He deejays, writes and croons ballads, and sinks foul shots -- at least according to state propaganda. Now you can add knife-throwing and sharpshooting to the list of Turkmen President Gurbanguly Berdymukhammedov’s purported talents.
State-controlled TV released footage of the Central Asian nation’s autocratic leader demonstrating his blade-and-gun skills for a group of men in fatigues lined up to admire the president’s action-hero prowess and applaud eagerly.
The footage was broadcast on the same day that, according to Berdymukhammedov’s office, he inspected “modern military equipment” at a military outpost in the south of Turkmenistan’s capital, Ashgabat.
“Taking in his hands one of the newest types of combat weapons on display here, the head of government demonstrated his ability to hit the target, which attests to the high level of his military training,” Berdymukhammedov’s office said in a statement.
A full copy of the official report showing the Turkmen president’s target practice could not be immediately located.
But opposition website chrono-tm.org posted an embellished version of the footage, which features the logo of the state-run Altyn Asyr (Golden Age) network. The website, which appears to have spliced in snippets of the 1985 Arnold Schwarzenegger action film Commando and added dramatic music to mock Berdymukhammedov’s tough-guy image, said the report aired on August 1:
The original footage of the Turkmen president shows him decked out in military fatigues and sunglasses -- and sporting a scowl that suggested he was all business.
Berdymukhammedov poses with an assault rifle, which he proceeds to use for target practice. The editing resembles that of a previous report showing him playing basketball, when footage of one obviously off-course foul shot abruptly segues to a clip of the ball dropping through the hoop:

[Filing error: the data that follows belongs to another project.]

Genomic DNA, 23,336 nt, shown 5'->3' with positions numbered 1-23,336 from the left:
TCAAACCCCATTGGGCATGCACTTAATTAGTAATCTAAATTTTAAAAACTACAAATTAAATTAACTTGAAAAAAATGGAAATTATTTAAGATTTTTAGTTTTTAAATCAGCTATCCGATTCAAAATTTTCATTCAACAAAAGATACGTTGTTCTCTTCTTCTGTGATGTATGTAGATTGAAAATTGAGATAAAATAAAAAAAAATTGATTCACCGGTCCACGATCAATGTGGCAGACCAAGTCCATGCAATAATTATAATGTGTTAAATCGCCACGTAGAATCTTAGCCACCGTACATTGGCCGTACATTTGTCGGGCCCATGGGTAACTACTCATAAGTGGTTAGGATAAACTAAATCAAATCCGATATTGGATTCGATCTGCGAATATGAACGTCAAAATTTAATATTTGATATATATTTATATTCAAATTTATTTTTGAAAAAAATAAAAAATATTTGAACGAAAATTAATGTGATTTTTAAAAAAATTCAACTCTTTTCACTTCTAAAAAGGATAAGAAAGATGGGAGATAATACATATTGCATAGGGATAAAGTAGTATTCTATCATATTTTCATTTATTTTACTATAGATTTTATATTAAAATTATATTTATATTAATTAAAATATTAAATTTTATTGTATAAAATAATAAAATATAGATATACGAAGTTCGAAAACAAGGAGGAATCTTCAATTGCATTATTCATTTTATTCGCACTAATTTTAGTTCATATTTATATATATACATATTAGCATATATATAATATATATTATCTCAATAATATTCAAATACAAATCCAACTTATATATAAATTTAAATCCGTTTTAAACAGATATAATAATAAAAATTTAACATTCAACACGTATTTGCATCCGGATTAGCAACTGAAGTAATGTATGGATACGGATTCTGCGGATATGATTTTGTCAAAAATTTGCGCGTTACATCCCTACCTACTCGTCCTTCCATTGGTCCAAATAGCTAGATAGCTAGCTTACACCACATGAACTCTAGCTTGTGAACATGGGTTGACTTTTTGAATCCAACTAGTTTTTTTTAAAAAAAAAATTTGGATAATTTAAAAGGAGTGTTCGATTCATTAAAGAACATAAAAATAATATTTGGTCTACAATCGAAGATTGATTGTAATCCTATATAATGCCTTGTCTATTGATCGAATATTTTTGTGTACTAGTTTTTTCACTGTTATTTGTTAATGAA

It’s not clear from the latest footage where -- or whether -- Berdymukhammedov actually hit the paper target. But a follow-up snippet shows him inspecting the results, dramatically tracing the bull's-eye with his index finger before the center is revealed to be riddled with direct hits. The assembled spectators are then shown applauding.
After switching to a handgun, which he cocks sideways, Berdymukhammedov is shown achieving similar success in his target practice.
From a table of weapons, he then grabs a combat knife, which he switches from hand to hand. He is then shown show tossing three blades with slightly rigid throwing form, hitting the target three times (the last one hits the fedora of the enemy silhouette printed on the paper target).
He finishes up the session by yanking the blade from the target with flair.
After some footage of combat training in the ex-Soviet republic’s arid hills, the report shows Berdymukhammedov autographing the paper target he used for shooting practice.
The former dentist has ruled the gas-rich nation since 2006 following the death of his ruthless and eccentric predecessor, Saparmurat Niyazov, who called himself Turkmenbashi, or Father of All Turkmen.
Observers say authorities have fostered a growing personality cult around the 60-year-old Berdymukhammedov, who has dubbed himself Arkadag (The Protector).
He has also been eliminating relics of his predecessor’s legacy, including numerous statues nationwide.
In 2015, Turkmenistan unveiled a 21-meter-high marble and gold-leaf statue of Berdymukhammedov in Ashgabat. State television frequently airs footage portraying him as a talented athlete and artist, including playing and singing songs he is said to have written himself.
In March, state media broadcast a popular singer’s performance of a song honoring Berdymukhammedov’s mother for giving "birth to a hero."
The following month, he was declared the winner of a nationwide competition for the official anthem of the 2017 Asian Indoor and Martial Art Games, which Turkmenistan is set to host in September.
Rights groups and activists accuse Berdymukhammedov and his government of tolerating no dissent and imposing draconian restrictions on free speech.
With reporting by RFE/RL’s Turkmen Service